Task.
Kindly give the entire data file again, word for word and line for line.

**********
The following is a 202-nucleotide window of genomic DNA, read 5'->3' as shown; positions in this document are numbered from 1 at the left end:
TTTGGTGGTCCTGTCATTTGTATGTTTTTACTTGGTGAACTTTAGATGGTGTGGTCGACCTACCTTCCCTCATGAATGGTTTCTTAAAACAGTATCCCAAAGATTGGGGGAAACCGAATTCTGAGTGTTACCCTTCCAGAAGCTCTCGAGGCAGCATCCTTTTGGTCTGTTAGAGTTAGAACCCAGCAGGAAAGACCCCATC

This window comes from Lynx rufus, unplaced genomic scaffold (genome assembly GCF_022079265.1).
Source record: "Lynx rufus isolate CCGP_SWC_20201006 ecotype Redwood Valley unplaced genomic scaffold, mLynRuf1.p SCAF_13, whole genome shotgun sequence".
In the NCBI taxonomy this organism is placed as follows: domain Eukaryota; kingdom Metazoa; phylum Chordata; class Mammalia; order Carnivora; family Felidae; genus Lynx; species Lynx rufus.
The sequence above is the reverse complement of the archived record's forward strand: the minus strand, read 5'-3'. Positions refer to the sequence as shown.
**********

The following is a 202-nucleotide window of genomic DNA, read 5'->3' as shown; positions in this document are numbered from 1 at the left end:
TTTGGTGGTCCTGTCATTTGTATGTTTTTACTTGGTGAACTTTAGATGGTGTGGTCGACCTACCTTCCCTCATGAATGGTTTCTTAAAACAGTATCCCAAAGATTGGGGGAAACCGAATTCTGAGTGTTACCCTTCCAGAAGCTCTCGAGGCAGCATCCTTTTGGTCTGTTAGAGTTAGAACCCAGCAGGAAAGACCCCATC

This window comes from Lynx rufus, unplaced genomic scaffold (genome assembly GCF_022079265.1).
Source record: "Lynx rufus isolate CCGP_SWC_20201006 ecotype Redwood Valley unplaced genomic scaffold, mLynRuf1.p SCAF_13, whole genome shotgun sequence".
In the NCBI taxonomy this organism is placed as follows: domain Eukaryota; kingdom Metazoa; phylum Chordata; class Mammalia; order Carnivora; family Felidae; genus Lynx; species Lynx rufus.
The sequence above is the reverse complement of the archived record's forward strand: the minus strand, read 5'-3'. Positions refer to the sequence as shown.